Synaptic Pathology In Dementia

Stephen W. Scheff*

1. SUMMARY

Alzheimer's disease (AD) is a progressive cognitive disorder characterized by the accumulation of structural and biochemical changes that occur in association areas of the neocortex and the hippocampus. Recent work has demonstrated that synaptic loss provides an excellent correlation with cognitive ability and may provide the best correlate of dementia. The loss of synaptic connectivity in the brain of individuals with AD appears to occur early in the disease process and may represent a loss of brain plasticity. Decline in synaptic plasticity does not appear to be an inevitable consequence of the aging process but may be disease related. This chapter reviews and summarizes some of the morphological evidence for Alzheimer-related synaptic loss in the neocortex and hippocampus.

2. INTRODUCTION

Individuals with AD have a progressive decline in cognitive function. Although it is unclear what mechanisms are responsible for this cognitive demise, structural and biochemical changes in cortical and subcortical regions have been closely scrutinized. Prospective clinicopathological studies have centered on the accumulation of amyloid plaques (SP) and neurofibrillary tangles (NFT) as possible structural correlates. The original study by Blessed and colleagues1 and the excellent works by Braak and Braak2-4 and others have demonstrated a strong relationship between dementia severity and the accumulation of SP and NFT. However, numerous neuropathological studies have now documented the presence of both NFT and SP in the cerebral cortex of nondemented elderly individuals, suggesting that perhaps the accumulation of these "AD hallmarks" may be a feature of normal CNS aging5-8. There is now accumulating evidence that one of the underlying mechanisms for AD dementia is a disruption of corticocortical connectivity resulting from a loss of synapses in key association areas of the cortex. Although there may be some cognitive decline in normal aging, what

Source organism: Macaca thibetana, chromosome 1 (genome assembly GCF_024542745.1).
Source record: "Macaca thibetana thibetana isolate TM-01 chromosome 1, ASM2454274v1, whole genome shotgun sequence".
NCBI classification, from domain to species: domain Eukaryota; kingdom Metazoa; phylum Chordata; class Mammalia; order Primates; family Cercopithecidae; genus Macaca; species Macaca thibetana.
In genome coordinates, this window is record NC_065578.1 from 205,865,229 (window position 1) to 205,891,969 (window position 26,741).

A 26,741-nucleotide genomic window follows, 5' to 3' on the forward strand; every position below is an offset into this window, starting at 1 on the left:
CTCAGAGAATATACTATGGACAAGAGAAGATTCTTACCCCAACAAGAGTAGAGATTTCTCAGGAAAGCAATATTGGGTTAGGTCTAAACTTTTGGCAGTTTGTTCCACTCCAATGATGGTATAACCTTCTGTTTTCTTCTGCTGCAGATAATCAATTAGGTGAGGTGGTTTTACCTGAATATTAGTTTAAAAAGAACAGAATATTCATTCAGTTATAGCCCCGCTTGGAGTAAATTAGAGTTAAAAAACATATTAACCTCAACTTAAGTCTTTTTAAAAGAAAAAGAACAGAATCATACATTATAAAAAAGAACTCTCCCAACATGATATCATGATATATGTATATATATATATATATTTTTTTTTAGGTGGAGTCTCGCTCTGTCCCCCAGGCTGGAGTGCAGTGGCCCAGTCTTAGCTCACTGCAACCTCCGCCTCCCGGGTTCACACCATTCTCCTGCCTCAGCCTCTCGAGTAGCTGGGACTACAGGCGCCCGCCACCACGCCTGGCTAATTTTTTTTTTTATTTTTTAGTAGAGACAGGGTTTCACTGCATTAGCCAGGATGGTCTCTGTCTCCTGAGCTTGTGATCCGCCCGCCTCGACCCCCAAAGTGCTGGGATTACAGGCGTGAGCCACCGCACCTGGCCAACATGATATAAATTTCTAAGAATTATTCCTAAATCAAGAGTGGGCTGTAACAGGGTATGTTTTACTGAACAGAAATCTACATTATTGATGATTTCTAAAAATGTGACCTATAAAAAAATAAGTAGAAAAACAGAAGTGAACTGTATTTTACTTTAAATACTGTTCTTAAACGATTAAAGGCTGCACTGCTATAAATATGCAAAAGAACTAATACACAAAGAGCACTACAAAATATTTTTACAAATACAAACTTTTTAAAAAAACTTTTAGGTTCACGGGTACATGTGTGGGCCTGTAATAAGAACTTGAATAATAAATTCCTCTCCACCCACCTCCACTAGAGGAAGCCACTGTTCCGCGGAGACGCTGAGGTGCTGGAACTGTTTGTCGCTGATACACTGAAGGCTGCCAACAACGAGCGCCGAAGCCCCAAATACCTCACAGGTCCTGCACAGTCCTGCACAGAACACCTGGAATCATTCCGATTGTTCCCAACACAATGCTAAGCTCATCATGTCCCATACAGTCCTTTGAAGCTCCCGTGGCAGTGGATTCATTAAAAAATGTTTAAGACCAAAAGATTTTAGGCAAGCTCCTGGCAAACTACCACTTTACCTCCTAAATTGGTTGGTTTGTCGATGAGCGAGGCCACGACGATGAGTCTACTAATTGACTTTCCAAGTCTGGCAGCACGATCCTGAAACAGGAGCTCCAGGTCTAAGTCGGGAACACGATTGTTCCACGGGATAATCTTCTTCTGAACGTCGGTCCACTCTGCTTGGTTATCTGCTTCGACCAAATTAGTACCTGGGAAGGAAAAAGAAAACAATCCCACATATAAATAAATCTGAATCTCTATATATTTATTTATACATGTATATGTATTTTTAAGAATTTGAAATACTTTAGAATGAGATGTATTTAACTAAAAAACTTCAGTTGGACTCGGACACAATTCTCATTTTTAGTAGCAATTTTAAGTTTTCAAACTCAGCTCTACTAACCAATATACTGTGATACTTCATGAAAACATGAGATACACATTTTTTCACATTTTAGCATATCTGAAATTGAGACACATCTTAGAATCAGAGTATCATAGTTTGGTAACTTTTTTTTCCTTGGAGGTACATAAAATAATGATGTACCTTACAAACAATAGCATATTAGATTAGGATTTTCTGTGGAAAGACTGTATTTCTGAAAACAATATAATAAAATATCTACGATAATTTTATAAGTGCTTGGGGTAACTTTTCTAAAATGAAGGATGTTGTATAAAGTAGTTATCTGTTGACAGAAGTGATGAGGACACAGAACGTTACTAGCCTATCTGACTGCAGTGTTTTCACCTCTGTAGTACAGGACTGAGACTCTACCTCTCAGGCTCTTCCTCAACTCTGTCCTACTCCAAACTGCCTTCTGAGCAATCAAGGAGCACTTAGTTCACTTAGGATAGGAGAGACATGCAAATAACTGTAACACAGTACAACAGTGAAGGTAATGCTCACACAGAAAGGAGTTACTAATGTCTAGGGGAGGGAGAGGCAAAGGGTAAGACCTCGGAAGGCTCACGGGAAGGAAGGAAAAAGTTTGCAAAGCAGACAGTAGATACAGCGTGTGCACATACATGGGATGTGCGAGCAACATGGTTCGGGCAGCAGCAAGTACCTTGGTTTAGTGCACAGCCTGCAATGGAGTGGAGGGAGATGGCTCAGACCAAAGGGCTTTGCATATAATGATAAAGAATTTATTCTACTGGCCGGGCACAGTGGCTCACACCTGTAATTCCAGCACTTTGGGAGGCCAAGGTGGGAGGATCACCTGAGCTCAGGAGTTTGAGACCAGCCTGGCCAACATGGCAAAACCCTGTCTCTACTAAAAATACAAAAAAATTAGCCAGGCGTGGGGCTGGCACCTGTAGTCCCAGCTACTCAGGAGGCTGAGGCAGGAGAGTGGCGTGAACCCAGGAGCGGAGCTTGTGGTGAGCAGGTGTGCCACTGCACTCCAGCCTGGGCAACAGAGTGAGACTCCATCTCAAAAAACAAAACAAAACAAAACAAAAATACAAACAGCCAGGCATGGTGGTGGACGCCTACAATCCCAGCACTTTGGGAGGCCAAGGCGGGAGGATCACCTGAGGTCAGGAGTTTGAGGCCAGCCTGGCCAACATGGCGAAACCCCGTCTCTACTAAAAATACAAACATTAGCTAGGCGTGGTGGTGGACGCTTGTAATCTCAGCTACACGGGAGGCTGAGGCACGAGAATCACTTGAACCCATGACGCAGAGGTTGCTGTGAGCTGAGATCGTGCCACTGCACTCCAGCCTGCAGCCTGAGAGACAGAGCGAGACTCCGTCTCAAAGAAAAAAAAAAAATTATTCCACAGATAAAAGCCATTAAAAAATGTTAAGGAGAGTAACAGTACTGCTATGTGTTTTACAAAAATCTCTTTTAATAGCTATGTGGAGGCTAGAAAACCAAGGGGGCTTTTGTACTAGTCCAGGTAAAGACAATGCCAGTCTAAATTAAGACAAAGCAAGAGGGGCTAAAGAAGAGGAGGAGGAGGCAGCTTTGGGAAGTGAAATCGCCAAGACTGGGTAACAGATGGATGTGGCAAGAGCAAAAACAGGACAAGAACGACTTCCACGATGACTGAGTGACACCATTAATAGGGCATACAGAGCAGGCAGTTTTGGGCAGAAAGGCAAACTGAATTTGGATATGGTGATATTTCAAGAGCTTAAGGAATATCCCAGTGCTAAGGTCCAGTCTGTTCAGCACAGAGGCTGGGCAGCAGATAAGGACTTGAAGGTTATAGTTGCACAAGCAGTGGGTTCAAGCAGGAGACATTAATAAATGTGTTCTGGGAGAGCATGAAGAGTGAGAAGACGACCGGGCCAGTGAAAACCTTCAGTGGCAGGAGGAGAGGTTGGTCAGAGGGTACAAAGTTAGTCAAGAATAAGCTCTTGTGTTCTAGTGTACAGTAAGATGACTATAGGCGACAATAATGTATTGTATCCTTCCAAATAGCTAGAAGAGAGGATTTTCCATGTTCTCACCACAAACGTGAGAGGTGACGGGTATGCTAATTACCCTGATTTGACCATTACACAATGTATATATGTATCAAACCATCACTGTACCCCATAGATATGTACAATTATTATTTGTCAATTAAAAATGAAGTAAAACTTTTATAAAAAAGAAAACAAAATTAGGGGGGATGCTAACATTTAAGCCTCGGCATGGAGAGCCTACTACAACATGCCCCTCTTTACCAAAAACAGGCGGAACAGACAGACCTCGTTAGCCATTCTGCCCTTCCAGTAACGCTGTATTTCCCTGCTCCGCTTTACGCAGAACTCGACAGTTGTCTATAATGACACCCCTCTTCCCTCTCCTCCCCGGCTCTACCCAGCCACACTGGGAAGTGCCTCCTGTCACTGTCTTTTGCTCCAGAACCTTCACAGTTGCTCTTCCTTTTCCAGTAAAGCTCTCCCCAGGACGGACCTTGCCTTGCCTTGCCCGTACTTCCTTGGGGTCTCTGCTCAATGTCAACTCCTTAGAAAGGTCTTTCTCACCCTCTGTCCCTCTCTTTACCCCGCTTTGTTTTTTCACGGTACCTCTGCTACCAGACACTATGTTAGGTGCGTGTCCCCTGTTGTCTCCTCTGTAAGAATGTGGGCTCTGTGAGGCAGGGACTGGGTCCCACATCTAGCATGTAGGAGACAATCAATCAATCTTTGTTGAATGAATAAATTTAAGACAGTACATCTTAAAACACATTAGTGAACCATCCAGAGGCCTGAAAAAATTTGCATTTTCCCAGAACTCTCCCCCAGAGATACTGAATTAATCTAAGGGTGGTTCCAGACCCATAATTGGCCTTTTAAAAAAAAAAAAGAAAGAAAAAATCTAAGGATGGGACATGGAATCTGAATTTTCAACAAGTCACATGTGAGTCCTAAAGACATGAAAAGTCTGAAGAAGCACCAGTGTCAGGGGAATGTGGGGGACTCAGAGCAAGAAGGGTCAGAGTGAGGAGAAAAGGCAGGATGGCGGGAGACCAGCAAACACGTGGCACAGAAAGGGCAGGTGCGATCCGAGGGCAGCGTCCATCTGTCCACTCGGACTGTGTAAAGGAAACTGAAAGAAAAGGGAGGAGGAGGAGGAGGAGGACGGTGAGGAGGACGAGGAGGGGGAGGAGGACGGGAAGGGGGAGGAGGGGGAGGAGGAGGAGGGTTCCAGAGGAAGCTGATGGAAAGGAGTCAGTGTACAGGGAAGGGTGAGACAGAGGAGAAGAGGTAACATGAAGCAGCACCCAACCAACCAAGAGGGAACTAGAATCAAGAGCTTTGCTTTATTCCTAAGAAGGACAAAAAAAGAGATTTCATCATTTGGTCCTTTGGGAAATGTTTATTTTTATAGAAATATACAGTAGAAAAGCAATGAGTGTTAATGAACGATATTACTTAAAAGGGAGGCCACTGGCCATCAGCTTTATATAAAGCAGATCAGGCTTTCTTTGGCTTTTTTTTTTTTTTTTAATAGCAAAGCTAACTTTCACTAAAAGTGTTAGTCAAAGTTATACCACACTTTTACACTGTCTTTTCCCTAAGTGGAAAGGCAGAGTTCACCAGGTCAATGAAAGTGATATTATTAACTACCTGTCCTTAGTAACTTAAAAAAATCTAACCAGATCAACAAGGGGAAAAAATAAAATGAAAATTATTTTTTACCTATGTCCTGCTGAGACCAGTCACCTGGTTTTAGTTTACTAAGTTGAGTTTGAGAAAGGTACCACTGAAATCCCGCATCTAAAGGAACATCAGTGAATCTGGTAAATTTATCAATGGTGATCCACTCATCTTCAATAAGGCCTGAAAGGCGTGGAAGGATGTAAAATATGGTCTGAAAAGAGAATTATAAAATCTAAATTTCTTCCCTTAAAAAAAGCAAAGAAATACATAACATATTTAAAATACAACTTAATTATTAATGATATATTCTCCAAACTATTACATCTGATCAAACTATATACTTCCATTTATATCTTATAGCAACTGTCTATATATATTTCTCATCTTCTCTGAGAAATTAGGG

'Center on Aging, University of Kentucky, Lexington, KY 40536-0230, USA; [email protected]

differentiates AD cognitive decline from that associated with normal aging may be the failure to replace lost synaptic contacts.

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